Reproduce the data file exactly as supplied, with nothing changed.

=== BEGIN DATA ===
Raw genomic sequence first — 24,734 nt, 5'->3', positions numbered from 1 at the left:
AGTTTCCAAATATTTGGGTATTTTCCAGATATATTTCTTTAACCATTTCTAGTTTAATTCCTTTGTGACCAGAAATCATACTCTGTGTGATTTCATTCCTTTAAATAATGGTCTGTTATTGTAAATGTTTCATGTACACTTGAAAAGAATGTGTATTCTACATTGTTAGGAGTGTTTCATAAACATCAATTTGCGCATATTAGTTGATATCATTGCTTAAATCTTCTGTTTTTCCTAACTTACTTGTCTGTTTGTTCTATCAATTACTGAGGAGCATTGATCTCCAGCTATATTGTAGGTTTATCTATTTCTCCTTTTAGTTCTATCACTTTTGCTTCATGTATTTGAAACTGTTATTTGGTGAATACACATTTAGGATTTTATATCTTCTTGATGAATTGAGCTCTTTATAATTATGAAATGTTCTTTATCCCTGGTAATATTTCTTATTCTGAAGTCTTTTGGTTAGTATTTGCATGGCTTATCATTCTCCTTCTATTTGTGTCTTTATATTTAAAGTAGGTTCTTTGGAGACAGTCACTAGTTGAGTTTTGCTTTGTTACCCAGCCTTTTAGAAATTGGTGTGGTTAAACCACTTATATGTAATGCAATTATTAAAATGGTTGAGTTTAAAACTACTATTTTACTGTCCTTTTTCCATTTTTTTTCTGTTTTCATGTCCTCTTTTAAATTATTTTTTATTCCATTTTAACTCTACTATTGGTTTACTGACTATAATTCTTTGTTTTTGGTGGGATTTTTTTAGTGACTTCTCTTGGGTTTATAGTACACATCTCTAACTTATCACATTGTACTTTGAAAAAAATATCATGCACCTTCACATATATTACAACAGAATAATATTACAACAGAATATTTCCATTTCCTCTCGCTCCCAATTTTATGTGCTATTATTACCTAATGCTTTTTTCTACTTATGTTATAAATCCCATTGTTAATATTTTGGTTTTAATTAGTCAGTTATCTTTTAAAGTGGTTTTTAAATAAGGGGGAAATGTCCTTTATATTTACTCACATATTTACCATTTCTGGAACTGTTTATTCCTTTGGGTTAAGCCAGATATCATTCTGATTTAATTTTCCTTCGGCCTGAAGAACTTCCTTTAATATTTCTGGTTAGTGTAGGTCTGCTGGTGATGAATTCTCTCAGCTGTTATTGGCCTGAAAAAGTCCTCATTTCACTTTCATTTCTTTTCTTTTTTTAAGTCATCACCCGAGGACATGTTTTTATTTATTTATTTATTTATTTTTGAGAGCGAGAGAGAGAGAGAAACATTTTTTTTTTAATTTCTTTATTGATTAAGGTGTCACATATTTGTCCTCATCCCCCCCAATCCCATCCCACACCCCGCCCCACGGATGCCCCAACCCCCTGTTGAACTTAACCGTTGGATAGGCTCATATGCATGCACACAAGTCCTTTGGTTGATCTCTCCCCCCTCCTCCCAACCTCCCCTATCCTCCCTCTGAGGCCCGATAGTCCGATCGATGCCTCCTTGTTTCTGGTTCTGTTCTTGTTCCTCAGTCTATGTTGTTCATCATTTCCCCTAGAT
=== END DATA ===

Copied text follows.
Raw genomic sequence first — 24,734 nt, 5'->3', positions numbered from 1 at the left:
AGTTTCCAAATATTTGGGTATTTTCCAGATATATTTCTTTAACCATTTCTAGTTTAATTCCTTTGTGACCAGAAATCATACTCTGTGTGATTTCATTCCTTTAAATAATGGTCTGTTATTGTAAATGTTTCATGTACACTTGAAAAGAATGTGTATTCTACATTGTTAGGAGTGTTTCATAAACATCAATTTGCGCATATTAGTTGATATCATTGCTTAAATCTTCTGTTTTTCCTAACTTACTTGTCTGTTTGTTCTATCAATTACTGAGGAGCATTGATCTCCAGCTATATTGTAGGTTTATCTATTTCTCCTTTTAGTTCTATCACTTTTGCTTCATGTATTTGAAACTGTTATTTGGTGAATACACATTTAGGATTTTATATCTTCTTGATGAATTGAGCTCTTTATAATTATGAAATGTTCTTTATCCCTGGTAATATTTCTTATTCTGAAGTCTTTTGGTTAGTATTTGCATGGCTTATCATTCTCCTTCTATTTGTGTCTTTATATTTAAAGTAGGTTCTTTGGAGACAGTCACTAGTTGAGTTTTGCTTTGTTACCCAGCCTTTTAGAAATTGGTGTGGTTAAACCACTTATATGTAATGCAATTATTAAAATGGTTGAGTTTAAAACTACTATTTTACTGTCCTTTTTCCATTTTTTTTCTGTTTTCATGTCCTCTTTTAAATTATTTTTTATTCCATTTTAACTCTACTATTGGTTTACTGACTATAATTCTTTGTTTTTGGTGGGATTTTTTTAGTGACTTCTCTTGGGTTTATAGTACACATCTCTAACTTATCACATTGTACTTTGAAAAAAATATCATGCACCTTCACATATATTACAACAGAATAATATTACAACAGAATATTTCCATTTCCTCTCGCTCCCAATTTTATGTGCTATTATTACCTAATGCTTTTTTCTACTTATGTTATAAATCCCATTGTTAATATTTTGGTTTTAATTAGTCAGTTATCTTTTAAAGTGGTTTTTAAATAAGGGGGAAATGTCCTTTATATTTACTCACATATTTACCATTTCTGGAACTGTTTATTCCTTTGGGTTAAGCCAGATATCATTCTGATTTAATTTTCCTTCGGCCTGAAGAACTTCCTTTAATATTTCTGGTTAGTGTAGGTCTGCTGGTGATGAATTCTCTCAGCTGTTATTGGCCTGAAAAAGTCCTCATTTCACTTTCATTTCTTTTCTTTTTTTAAGTCATCACCCGAGGACATGTTTTTATTTATTTATTTATTTATTTTTGAGAGCGAGAGAGAGAGAGAAACATTTTTTTTTTAATTTCTTTATTGATTAAGGTGTCACATATTTGTCCTCATCCCCCCCAATCCCATCCCACACCCCGCCCCACGGATGCCCCAACCCCCTGTTGAACTTAACCGTTGGATAGGCTCATATGCATGCACACAAGTCCTTTGGTTGATCTCTCCCCCCTCCTCCCAACCTCCCCTATCCTCCCTCTGAGGCCCGATAGTCCGATCGATGCCTCCTTGTTTCTGGTTCTGTTCTTGTTCCTCAGTCTATGTTGTTCATCATTTCCCCTAGAT